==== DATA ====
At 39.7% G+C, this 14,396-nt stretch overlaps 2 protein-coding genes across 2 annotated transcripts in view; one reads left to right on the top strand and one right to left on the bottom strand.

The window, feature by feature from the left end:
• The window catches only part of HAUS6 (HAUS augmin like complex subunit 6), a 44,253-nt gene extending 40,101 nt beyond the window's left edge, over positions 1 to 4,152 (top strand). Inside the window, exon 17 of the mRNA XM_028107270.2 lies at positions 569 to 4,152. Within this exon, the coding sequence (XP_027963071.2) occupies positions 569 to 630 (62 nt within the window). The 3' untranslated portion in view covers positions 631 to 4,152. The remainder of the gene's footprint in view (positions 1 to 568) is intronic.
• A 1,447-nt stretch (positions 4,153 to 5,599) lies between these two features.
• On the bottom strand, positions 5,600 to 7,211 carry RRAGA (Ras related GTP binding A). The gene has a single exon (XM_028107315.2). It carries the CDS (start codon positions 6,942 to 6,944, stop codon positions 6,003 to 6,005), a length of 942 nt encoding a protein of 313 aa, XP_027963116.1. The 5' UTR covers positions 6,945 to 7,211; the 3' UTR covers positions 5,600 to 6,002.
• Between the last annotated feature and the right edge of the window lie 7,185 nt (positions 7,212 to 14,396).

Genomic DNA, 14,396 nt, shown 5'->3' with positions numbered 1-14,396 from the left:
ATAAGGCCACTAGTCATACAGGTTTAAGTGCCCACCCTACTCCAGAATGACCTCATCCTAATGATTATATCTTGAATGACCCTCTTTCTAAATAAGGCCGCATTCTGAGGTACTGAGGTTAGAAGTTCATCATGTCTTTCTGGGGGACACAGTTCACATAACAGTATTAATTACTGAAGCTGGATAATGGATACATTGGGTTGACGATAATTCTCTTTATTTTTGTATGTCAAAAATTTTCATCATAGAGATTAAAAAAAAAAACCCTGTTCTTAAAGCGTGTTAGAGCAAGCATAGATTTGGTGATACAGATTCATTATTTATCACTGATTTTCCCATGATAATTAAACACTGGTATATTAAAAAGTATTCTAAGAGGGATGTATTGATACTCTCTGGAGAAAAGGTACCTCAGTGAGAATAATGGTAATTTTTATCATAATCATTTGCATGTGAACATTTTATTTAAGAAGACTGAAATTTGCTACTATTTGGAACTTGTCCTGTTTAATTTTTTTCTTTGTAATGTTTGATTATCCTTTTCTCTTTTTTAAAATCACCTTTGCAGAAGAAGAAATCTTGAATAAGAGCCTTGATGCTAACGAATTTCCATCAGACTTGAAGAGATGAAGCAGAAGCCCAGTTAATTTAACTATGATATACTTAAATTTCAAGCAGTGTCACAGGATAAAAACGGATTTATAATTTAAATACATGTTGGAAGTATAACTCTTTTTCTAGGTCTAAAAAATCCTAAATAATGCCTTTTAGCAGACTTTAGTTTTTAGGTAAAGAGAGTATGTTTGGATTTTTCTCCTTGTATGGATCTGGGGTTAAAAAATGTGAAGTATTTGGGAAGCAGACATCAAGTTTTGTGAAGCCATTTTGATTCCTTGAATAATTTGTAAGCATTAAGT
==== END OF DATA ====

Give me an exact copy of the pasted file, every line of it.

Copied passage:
At 39.7% G+C, this 14,396-nt stretch overlaps 2 protein-coding genes across 2 annotated transcripts in view; one reads left to right on the top strand and one right to left on the bottom strand.

The window, feature by feature from the left end:
• The window catches only part of HAUS6 (HAUS augmin like complex subunit 6), a 44,253-nt gene extending 40,101 nt beyond the window's left edge, over positions 1 to 4,152 (top strand). Inside the window, exon 17 of the mRNA XM_028107270.2 lies at positions 569 to 4,152. Within this exon, the coding sequence (XP_027963071.2) occupies positions 569 to 630 (62 nt within the window). The 3' untranslated portion in view covers positions 631 to 4,152. The remainder of the gene's footprint in view (positions 1 to 568) is intronic.
• A 1,447-nt stretch (positions 4,153 to 5,599) lies between these two features.
• On the bottom strand, positions 5,600 to 7,211 carry RRAGA (Ras related GTP binding A). The gene has a single exon (XM_028107315.2). It carries the CDS (start codon positions 6,942 to 6,944, stop codon positions 6,003 to 6,005), a length of 942 nt encoding a protein of 313 aa, XP_027963116.1. The 5' UTR covers positions 6,945 to 7,211; the 3' UTR covers positions 5,600 to 6,002.
• Between the last annotated feature and the right edge of the window lie 7,185 nt (positions 7,212 to 14,396).

Genomic DNA, 14,396 nt, shown 5'->3' with positions numbered 1-14,396 from the left:
ATAAGGCCACTAGTCATACAGGTTTAAGTGCCCACCCTACTCCAGAATGACCTCATCCTAATGATTATATCTTGAATGACCCTCTTTCTAAATAAGGCCGCATTCTGAGGTACTGAGGTTAGAAGTTCATCATGTCTTTCTGGGGGACACAGTTCACATAACAGTATTAATTACTGAAGCTGGATAATGGATACATTGGGTTGACGATAATTCTCTTTATTTTTGTATGTCAAAAATTTTCATCATAGAGATTAAAAAAAAAAACCCTGTTCTTAAAGCGTGTTAGAGCAAGCATAGATTTGGTGATACAGATTCATTATTTATCACTGATTTTCCCATGATAATTAAACACTGGTATATTAAAAAGTATTCTAAGAGGGATGTATTGATACTCTCTGGAGAAAAGGTACCTCAGTGAGAATAATGGTAATTTTTATCATAATCATTTGCATGTGAACATTTTATTTAAGAAGACTGAAATTTGCTACTATTTGGAACTTGTCCTGTTTAATTTTTTTCTTTGTAATGTTTGATTATCCTTTTCTCTTTTTTAAAATCACCTTTGCAGAAGAAGAAATCTTGAATAAGAGCCTTGATGCTAACGAATTTCCATCAGACTTGAAGAGATGAAGCAGAAGCCCAGTTAATTTAACTATGATATACTTAAATTTCAAGCAGTGTCACAGGATAAAAACGGATTTATAATTTAAATACATGTTGGAAGTATAACTCTTTTTCTAGGTCTAAAAAATCCTAAATAATGCCTTTTAGCAGACTTTAGTTTTTAGGTAAAGAGAGTATGTTTGGATTTTTCTCCTTGTATGGATCTGGGGTTAAAAAATGTGAAGTATTTGGGAAGCAGACATCAAGTTTTGTGAAGCCATTTTGATTCCTTGAATAATTTGTAAGCATTAAGT